"Yahoo's interest will clearly not be the networking ability of college students, but rather information about our habits to refine their searches and add ad revenue," it reads. "Facebook will never be the same. Has it really come this far? Has this unique tool of social networking become a pawn in the corporate takeover scheme? Are we all ready to become stats to help Yahoo improve its search technology?
"If we unanimously make this pledge to quit Facebook if the sale goes through, maybe we can change Yahoo's 'valuation' of Facebook, when they know millions of us will disappear the second they sign the check. After all, it won't be so hard for someone else to start up another Facebook clone anyway."
What If: Steve Jobs never returned to Apple
By all accounts, Steve Jobs' recent decision to step down as Apple's (Stock Quote: AAPL) CEO was a well-planned, relatively drama-free transition of power to Tim Cook.
Past power shifts were hardly so simple.
Here's how history actually took place.
After being bounced from the CEO position, Jobs and Apple fully parted ways in 1985 during a three-way battle between he, CEO John Sculley and the company's board of directors.
Jobs headed off and, in addition to helping Pixar get off the ground, started NeXT Software. He tried to sell NeXT to Apple, pitching its technology as perfect for a new operating system. Apple said "yes," paid $400 million for the company and brought Jobs back into the family as an adviser. Once back in the fold, in 1997, Jobs finagled his way back to the corner office once CEO Gil Amelio was ousted by the board of directors.
What would have happened if Jobs never returned? A better question might be what wouldn't have happened.
Had Jobs decided against the NeXT deal, Apple would have probably gone instead with a competing product, BeOS, and struggled to sell consumers on such fare as the Newton, Performa and PowerBook.
Without NeXT to build from, OS X and its feline-named successors wouldn't have happened. There would certainly have been an evolution of the OS, but unlikely the giant leap forward that happened under Jobs' watch.
Without Jobs' penchant for design and bold moves, would Apple have dared enter the crowded market for MP3 players? Even if something like an iPod eventually emerged, would there have been an iTunes? It is unlikely, just as we might never have seen the iMac, Macbook, iPad or any of the other "it is kind of crazy, but it just might work" ideas Jobs fostered. Heck, we might still be packaging floppy disk drives with new PCs if Jobs hadn't decided they were obsolete when introducing the iMac. And, given Jobs' push away from rewritable media to Web-based data (hence the "i" for Internet prefix on everything) would we still be moving so rapidly into the "cloud?"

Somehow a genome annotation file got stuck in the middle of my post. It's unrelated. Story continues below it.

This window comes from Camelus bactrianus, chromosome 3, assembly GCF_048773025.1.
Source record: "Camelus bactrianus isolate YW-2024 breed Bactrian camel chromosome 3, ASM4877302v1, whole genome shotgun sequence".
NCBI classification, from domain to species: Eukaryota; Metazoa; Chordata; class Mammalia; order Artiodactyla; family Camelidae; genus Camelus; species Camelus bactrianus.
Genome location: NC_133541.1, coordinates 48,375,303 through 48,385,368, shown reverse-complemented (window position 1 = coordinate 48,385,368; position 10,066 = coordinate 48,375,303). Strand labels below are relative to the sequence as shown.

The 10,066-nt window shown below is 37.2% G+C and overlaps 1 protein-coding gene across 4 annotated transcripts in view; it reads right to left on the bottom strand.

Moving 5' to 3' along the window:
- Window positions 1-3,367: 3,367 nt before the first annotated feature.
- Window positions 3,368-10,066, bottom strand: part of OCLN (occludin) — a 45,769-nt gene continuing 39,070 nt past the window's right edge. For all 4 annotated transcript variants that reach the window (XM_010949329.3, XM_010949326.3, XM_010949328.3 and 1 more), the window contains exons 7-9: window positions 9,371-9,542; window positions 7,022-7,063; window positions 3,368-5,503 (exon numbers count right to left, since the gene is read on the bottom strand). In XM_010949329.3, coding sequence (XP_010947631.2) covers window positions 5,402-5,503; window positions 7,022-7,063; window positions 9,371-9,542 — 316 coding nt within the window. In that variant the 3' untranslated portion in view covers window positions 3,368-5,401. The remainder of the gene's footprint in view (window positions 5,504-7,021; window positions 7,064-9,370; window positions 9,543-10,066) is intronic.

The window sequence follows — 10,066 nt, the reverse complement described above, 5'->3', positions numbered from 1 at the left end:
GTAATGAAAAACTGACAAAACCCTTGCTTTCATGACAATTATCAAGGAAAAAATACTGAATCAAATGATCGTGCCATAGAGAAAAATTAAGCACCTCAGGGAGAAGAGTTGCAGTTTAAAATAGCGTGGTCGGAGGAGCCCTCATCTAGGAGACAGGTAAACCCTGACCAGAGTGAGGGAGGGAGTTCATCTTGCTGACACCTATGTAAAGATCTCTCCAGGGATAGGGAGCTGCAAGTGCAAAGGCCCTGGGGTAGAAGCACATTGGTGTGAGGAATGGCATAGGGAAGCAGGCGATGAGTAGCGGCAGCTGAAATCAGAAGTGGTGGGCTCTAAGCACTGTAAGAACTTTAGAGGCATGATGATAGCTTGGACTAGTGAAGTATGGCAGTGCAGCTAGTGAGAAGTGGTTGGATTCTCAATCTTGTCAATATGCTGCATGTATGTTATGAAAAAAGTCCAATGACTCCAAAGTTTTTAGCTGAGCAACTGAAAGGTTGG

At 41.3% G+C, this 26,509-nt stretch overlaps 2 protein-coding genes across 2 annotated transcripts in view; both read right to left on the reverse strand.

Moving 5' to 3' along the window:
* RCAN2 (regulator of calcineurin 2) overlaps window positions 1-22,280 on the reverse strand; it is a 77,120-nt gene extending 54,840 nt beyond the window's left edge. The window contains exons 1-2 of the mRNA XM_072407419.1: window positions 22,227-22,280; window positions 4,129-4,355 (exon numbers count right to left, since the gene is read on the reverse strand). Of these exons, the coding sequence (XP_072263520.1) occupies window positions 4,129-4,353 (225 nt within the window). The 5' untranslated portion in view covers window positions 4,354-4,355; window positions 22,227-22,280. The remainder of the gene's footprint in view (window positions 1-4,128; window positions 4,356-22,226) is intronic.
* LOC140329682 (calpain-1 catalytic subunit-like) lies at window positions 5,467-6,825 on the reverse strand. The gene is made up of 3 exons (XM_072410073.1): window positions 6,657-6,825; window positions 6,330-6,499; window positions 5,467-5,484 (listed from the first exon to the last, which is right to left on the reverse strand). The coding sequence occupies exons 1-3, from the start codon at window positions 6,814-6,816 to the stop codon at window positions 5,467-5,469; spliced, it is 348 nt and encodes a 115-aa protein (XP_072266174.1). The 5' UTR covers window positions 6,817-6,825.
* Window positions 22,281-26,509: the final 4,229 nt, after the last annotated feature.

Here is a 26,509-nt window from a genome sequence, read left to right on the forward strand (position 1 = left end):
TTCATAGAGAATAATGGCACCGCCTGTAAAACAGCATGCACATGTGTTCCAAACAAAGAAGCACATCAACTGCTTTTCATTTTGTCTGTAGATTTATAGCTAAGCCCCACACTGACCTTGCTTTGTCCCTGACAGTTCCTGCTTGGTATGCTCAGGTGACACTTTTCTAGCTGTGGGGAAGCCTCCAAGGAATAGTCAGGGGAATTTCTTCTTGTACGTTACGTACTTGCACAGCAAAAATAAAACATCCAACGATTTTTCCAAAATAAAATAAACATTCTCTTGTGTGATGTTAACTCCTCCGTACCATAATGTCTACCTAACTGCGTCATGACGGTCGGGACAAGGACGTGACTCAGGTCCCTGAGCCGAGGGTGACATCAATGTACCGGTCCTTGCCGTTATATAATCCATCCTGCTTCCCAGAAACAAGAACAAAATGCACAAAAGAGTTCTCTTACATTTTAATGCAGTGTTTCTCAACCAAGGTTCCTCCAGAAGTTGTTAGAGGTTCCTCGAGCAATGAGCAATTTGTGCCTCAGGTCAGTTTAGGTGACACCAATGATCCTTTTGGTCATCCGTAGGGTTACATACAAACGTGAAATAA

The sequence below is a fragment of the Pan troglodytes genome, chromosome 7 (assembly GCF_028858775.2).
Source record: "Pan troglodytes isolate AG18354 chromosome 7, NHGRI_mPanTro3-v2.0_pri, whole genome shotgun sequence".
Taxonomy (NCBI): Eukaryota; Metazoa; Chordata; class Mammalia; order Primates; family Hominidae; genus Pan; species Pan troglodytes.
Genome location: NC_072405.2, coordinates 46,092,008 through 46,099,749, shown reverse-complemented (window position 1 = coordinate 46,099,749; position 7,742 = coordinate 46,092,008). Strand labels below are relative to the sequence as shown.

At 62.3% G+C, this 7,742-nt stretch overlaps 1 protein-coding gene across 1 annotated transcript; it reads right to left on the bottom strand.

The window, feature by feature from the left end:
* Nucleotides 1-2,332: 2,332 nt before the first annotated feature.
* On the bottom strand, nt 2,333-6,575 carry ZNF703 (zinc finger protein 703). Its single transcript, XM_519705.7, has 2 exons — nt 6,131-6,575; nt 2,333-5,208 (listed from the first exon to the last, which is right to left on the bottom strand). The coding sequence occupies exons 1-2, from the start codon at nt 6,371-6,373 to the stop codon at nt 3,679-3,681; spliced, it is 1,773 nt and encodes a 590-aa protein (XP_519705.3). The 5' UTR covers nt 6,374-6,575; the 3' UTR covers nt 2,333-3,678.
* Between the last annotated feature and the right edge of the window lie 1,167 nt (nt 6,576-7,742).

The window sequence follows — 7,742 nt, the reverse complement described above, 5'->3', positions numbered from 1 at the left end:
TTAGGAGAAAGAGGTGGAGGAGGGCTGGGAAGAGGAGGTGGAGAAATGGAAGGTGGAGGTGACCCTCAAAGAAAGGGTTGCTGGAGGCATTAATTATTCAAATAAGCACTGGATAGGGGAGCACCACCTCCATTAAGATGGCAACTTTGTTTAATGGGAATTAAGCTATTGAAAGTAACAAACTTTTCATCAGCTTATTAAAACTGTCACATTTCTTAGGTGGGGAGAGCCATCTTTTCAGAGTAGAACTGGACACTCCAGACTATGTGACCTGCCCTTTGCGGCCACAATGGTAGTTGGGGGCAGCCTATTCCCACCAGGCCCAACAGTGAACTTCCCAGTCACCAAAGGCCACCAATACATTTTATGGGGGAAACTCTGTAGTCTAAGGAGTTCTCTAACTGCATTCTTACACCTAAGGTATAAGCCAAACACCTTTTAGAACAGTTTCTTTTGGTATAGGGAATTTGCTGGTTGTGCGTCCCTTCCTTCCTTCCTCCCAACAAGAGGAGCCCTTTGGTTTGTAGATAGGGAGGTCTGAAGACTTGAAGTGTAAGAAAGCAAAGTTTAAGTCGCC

Microsoft, hardly the most innovative of companies over the years, might have been even less forward-thinking without its longtime rival to push it.
There also would also not be an Apple to invest in, meaning Microsoft's ability to push off the Justice Department would have failed and it would have been declared a monopoly and broken up into pieces. In some alternate universe, perhaps, Jobs' failure to return to Apple might have been a fatal blow to Microsoft as well.
What If: There was no TARP
The Troubled Asset Relief Program, better known as TARP, the $700 billion bailout of "too big to fail" banks, is still a hot topic of debate. The crux of the back-and-forth boils down to: Should the government have interfered with private enterprise and the natural selection of the marketplace?
Setting aside the question of "should we have," what would have happened if we hadn't?
A study by Mark Zandi, Moody's chief economist, and Alan Blinder, a professor of economics at Princeton University and former vice chairman of the Federal Reserve's Board of Governors, make the case that 8.5 million jobs would have been lost without the bailout, more than were shed at the height of the recession.
They also say that GDP last year would have dropped by 11.5% and there would very likely have been a full-on depression.
"In some moral sense, these bankers did not deserve to be saved," Binder said in an interview with The Washington Post. "The problem was that if they went down with the ship, we were going down too. The right way to think about the banker benefits was collateral damage in a war to save the economy. Had we not done that, things would've been horribly worse for everybody."